Evidence that autosomal recessive spastic cerebral palsy-1 (CPSQ1) is caused by a missense variant in HPDL

Neil V Morgan, Bryndis Yngvadottir, Mary O'Driscoll, Graeme R Clark, Diana Walsh, Ezequiel Martin, Louise Tee, Evan Reid, Hannah L Titheradge, Eamonn R Maher

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A subset of individuals diagnosed with cerebral palsy will have an underlying genetic diagnosis. Previously, a missense variant in GAD1 was described as a candidate mutation in a single family diagnosed with autosomal recessive spastic cerebral palsy-1 (CPSQ1; OMIM 603513). Following the ascertainment of a further branch of the CPSQ1 kindred, we found that the previously reported GAD1 variant did not segregate with the neurological disease phenotype in the recently ascertained branch of the kindred. Following genetic linkage studies to map autozygous regions and whole-exome sequencing, a missense variant (c.527 T > C; p. Leu176Pro, rs773333490) in the HPDL gene was detected and found to segregate with disease status in both branches of the kindred. HPDL encodes a 371-amino acid protein (4-Hydroxyphenylpyruvate Dioxygenase Like) that localizes to mitochondria but whose function is uncertain. Recently, biallelic loss of function variants and missense substitution-causing variants in HPDL were reported to cause a childhood onset progressive spastic movement disorder with a variable presentation. These findings suggest that HPDL-related neurological disease may mimic spastic cerebral palsy and that GAD1 should not be included in diagnostic gene panels for inherited cerebral palsy.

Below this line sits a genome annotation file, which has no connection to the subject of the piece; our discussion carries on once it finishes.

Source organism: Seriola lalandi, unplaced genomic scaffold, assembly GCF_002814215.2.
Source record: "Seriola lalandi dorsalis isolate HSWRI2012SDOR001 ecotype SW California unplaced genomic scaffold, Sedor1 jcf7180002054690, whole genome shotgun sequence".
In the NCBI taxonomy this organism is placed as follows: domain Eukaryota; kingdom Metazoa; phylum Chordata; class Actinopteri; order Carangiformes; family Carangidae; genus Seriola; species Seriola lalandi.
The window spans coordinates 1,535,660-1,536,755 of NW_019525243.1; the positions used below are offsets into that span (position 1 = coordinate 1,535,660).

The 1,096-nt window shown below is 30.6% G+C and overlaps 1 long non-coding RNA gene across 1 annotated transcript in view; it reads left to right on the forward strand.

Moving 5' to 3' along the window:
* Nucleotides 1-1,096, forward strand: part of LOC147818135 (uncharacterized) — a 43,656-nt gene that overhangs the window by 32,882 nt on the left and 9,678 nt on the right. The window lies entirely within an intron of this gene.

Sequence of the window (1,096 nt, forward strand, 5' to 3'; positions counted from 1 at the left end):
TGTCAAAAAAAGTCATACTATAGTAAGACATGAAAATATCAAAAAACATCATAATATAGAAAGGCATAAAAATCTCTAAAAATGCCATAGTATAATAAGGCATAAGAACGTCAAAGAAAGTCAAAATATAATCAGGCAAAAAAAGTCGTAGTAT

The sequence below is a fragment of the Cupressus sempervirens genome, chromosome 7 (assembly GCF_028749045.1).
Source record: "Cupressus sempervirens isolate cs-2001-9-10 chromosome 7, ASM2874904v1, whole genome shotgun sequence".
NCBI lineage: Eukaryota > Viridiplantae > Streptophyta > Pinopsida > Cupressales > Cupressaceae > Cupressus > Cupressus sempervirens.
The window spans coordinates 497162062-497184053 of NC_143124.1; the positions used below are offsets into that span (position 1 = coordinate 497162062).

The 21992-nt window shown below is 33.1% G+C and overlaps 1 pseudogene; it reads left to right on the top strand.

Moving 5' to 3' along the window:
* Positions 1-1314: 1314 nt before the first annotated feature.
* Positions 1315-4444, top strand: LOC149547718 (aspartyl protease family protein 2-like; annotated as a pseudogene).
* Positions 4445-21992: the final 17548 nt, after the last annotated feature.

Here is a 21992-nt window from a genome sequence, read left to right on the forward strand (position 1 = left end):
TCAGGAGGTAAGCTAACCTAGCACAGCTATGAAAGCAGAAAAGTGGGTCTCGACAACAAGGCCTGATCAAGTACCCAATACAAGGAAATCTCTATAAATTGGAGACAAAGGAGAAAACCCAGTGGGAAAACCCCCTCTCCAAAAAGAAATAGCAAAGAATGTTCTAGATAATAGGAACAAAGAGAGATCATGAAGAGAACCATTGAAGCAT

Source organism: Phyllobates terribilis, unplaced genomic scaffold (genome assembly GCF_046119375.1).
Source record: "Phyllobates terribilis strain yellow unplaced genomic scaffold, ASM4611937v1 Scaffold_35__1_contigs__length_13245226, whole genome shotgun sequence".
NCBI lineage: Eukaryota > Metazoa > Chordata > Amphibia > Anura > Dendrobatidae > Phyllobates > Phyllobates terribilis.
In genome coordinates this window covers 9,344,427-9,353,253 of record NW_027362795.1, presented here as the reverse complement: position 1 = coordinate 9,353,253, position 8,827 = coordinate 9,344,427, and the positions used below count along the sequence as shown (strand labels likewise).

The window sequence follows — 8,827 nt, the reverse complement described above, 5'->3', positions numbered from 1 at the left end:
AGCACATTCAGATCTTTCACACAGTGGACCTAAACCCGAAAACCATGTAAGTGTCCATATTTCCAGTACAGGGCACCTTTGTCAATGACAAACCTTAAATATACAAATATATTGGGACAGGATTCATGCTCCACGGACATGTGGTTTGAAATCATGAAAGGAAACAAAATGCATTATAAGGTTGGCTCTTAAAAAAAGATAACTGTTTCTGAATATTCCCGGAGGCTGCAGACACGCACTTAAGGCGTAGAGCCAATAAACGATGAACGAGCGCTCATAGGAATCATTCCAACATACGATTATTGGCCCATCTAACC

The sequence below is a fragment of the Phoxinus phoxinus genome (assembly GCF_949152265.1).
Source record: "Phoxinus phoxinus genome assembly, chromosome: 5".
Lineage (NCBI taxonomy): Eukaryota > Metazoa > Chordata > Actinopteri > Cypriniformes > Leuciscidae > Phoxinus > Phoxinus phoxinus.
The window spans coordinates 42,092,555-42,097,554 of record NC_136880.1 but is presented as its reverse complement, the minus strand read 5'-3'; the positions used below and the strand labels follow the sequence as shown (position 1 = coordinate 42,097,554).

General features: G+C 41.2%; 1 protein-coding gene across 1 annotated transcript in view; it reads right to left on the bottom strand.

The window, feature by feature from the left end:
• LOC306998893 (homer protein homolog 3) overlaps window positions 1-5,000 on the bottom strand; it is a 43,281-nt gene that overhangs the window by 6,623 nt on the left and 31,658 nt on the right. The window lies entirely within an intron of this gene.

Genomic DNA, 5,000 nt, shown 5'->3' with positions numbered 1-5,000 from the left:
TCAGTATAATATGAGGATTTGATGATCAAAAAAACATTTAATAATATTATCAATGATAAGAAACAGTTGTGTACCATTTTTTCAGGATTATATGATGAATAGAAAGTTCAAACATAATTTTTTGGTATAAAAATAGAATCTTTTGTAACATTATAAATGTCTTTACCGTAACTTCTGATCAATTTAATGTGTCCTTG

Original languageEnglish
Article numberfcab002
JournalBrain Communications
Issue number1
Publication statusPublished - 2021

Bibliographical note

© The Author(s) (2021). Published by Oxford University Press on behalf of the Guarantors of Brain.


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